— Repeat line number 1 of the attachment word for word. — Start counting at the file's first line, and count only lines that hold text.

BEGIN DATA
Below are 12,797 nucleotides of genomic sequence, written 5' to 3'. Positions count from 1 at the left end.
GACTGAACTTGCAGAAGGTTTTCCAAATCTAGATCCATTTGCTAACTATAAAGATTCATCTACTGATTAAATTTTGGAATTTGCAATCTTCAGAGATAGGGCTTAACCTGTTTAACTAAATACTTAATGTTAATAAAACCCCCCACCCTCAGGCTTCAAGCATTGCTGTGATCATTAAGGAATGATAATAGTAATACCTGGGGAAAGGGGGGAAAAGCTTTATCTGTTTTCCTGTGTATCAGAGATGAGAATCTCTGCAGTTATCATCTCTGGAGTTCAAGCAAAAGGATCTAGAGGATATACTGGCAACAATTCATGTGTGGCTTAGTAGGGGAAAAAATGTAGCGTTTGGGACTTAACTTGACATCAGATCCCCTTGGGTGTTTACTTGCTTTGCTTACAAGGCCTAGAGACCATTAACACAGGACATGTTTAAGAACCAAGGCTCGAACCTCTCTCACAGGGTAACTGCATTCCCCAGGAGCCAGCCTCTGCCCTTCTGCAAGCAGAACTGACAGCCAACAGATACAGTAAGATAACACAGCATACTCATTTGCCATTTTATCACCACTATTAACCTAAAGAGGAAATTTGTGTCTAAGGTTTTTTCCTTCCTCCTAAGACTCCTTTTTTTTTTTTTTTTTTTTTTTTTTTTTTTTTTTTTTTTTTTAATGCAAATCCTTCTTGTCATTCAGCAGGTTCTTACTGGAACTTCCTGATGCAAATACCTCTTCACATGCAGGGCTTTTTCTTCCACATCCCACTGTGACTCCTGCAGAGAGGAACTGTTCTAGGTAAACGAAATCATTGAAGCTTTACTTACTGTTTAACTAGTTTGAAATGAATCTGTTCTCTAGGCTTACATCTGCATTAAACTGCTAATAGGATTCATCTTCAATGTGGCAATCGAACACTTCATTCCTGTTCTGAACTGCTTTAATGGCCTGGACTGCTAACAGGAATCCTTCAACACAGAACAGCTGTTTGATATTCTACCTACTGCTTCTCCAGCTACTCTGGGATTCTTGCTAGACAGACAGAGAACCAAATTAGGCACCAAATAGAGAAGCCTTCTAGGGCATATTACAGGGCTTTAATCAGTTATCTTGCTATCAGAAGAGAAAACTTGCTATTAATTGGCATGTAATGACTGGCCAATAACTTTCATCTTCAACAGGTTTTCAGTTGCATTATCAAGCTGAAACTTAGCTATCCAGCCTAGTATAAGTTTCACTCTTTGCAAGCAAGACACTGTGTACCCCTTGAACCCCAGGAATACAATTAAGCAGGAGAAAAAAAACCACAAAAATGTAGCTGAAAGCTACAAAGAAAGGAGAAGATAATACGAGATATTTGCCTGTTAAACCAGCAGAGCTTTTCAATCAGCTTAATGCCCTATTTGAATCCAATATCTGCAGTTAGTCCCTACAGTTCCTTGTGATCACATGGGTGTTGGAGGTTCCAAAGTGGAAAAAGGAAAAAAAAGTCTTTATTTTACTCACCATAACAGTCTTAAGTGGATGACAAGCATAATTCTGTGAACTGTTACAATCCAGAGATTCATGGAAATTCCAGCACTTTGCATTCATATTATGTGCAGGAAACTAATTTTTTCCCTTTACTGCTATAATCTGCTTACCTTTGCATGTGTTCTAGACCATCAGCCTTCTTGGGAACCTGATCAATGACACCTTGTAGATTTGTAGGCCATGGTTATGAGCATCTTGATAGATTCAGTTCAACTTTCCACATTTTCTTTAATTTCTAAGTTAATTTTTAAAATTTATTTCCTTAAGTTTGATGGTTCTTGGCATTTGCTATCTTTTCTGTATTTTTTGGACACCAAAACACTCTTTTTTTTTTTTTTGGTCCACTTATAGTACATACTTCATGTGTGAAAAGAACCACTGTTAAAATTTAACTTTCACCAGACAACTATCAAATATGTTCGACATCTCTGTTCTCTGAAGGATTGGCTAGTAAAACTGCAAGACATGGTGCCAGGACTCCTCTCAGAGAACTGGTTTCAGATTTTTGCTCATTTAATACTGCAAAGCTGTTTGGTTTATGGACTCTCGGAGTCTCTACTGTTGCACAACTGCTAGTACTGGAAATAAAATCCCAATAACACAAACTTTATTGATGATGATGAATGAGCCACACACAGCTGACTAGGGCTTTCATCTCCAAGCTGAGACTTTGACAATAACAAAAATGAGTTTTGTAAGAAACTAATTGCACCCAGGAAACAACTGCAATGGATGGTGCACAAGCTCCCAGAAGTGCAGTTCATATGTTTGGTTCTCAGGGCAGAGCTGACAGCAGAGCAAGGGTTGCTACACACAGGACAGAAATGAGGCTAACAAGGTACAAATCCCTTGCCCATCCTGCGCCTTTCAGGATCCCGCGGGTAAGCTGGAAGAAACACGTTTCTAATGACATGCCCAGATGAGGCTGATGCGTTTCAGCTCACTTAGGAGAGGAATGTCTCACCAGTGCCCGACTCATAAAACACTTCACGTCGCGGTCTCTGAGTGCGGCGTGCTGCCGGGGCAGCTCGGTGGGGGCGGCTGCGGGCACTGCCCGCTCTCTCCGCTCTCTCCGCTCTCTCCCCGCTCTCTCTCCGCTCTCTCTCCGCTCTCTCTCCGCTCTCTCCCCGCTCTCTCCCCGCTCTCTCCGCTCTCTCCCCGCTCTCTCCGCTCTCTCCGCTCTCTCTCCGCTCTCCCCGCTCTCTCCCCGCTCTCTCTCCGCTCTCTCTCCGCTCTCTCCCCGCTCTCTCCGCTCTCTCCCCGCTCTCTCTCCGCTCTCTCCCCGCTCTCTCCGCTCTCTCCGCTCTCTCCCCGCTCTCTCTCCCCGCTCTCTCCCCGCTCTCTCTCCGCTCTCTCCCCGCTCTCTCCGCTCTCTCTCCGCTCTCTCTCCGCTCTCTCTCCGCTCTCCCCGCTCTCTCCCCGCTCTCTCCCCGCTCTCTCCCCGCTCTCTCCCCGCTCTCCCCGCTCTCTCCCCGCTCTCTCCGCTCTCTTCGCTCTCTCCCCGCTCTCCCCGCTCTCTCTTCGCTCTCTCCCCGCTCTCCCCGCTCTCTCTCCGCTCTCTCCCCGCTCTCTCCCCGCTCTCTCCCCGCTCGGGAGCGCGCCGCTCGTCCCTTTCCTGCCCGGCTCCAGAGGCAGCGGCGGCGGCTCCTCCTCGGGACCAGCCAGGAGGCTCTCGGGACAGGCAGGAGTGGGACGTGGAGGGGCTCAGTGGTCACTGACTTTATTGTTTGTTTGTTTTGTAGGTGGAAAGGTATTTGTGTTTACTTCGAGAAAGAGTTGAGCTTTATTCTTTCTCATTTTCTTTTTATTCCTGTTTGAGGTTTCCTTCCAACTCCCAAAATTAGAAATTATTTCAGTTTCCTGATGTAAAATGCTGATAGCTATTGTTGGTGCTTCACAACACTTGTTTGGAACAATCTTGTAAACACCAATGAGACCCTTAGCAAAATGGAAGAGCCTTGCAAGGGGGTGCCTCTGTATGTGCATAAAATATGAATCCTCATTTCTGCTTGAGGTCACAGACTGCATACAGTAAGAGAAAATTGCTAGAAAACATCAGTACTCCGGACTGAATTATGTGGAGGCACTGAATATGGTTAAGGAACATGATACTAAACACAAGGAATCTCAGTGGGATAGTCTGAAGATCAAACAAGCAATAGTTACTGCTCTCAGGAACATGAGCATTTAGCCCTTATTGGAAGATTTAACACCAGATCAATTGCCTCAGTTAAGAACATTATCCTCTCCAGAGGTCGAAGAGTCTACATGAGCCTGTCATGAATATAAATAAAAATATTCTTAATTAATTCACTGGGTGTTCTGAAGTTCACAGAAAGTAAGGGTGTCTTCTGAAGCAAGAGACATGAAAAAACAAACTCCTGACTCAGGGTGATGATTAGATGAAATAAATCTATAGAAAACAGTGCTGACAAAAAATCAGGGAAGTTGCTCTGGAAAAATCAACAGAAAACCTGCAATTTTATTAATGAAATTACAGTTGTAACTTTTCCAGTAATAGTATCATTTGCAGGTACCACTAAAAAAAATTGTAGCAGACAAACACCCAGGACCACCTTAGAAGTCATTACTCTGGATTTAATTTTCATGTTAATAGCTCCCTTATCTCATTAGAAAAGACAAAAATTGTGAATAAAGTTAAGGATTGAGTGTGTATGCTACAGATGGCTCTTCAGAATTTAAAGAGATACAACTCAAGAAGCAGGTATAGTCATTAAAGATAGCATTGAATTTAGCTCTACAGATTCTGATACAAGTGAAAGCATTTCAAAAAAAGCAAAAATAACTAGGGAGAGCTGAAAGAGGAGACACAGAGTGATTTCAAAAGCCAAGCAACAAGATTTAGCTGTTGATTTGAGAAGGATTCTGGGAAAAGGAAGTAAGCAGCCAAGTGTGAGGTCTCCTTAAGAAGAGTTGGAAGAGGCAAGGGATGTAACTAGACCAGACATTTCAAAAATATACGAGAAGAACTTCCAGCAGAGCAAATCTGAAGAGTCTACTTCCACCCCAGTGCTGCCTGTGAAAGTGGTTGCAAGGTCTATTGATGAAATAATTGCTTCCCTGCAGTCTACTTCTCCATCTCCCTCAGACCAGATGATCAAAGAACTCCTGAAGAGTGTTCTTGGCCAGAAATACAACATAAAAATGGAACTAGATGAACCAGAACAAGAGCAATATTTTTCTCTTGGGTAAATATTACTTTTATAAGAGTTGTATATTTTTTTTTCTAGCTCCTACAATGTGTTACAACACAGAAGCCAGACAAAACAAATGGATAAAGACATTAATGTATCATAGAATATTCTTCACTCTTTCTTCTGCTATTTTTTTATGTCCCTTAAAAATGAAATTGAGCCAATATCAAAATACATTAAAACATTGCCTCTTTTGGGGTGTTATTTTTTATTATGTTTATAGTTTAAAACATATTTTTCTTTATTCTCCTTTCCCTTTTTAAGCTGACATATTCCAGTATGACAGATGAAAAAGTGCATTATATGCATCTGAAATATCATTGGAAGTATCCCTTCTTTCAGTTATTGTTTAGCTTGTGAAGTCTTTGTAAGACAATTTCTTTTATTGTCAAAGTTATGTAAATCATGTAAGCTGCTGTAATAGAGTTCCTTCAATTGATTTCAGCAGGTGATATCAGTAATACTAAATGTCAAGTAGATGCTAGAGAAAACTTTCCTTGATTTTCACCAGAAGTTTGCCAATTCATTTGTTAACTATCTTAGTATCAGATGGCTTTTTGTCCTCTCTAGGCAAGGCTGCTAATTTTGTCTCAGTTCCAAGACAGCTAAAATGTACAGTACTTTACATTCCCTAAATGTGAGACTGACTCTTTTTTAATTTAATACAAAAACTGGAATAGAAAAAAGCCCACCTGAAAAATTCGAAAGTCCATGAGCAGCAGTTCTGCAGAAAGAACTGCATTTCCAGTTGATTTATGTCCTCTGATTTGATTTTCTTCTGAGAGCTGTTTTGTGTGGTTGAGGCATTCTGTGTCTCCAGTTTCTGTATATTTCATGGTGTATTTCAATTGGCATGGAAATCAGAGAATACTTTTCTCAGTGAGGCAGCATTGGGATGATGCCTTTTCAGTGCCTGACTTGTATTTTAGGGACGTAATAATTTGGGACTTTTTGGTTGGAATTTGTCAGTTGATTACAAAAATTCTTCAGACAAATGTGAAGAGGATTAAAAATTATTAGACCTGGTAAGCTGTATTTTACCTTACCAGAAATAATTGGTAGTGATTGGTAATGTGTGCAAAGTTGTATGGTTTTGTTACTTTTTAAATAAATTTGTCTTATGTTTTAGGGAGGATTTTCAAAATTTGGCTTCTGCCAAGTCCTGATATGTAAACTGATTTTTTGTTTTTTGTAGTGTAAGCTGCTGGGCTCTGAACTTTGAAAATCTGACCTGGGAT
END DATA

Below are 12,797 nucleotides of genomic sequence, written 5' to 3'. Positions count from 1 at the left end.